...but they were superb letterers. That's (above) the lettering at the bottom of the column. Thick and thin, serifs...wow, the Romans knew all about things like that. I assume the absence of space between the words is decorative and formal, and not the way writing was usually done (Stephen disagrees... read his correction in the comments).
Amazingly the Roman fonts are still with us, not only in the ubiquitous Times New Roman, but in in a host of adaptations like the ones above.
One of the most interesting of all modern fonts is Helvetica. It began life in Switzerland in 1957, in fact the name is a Latin form of the word Switzerland. It's the Calvin Kline of fonts, something that's simultaneously simple, elegant and avant garde.
My book on the subject, "Just My Type," says: "The font manages to convey honesty and invite trust, while its quirks distinguish it from anything that suggests overbearing authority; even in corporate use it maintains a friendly hominess."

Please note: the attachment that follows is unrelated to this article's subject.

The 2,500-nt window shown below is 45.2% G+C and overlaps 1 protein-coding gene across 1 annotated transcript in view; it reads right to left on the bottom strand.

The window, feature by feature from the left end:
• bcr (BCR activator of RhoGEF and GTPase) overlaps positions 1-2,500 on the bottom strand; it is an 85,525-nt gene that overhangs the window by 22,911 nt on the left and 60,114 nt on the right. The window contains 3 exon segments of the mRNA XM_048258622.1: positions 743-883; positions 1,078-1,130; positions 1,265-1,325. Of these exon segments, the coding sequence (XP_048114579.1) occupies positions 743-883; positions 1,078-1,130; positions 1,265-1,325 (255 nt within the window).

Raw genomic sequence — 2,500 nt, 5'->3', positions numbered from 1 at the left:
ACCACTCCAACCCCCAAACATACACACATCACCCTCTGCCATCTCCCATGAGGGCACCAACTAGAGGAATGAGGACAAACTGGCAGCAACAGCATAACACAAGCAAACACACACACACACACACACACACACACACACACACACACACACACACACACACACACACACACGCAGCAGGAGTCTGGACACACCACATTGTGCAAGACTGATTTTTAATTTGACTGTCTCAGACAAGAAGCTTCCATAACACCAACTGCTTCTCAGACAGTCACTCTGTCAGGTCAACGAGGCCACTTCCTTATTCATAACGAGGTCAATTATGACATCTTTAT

Here's (above, top) my other favorite font, Futura. It's controversial because it only seems to work for capitalized titles. Whole paragraphs of it seem a little harsh. If I have the story right, somebody decided to make a version of it that favored paragraphs, and that's how Verdana (above, bottom) came to be. The problem is that Verdana only looks good in paragraphs. Verdana titles are lackluster and anal retentive. What a dilemma!
Stupid me, I would use Futura for the headlines and Verdana for the prose, but for some strange reason a lot of people don't want to do that. Forced to make a choice, most moderns prefer Verdana, so now Futura is on the endangered fonts list.
Ikea recently made the headlines when it switched it's official title to Verdana. Protesters picketed, talk of boycott was in the air. ...it was reminiscent of the public outcry when Classic Coke was taken off the shelves.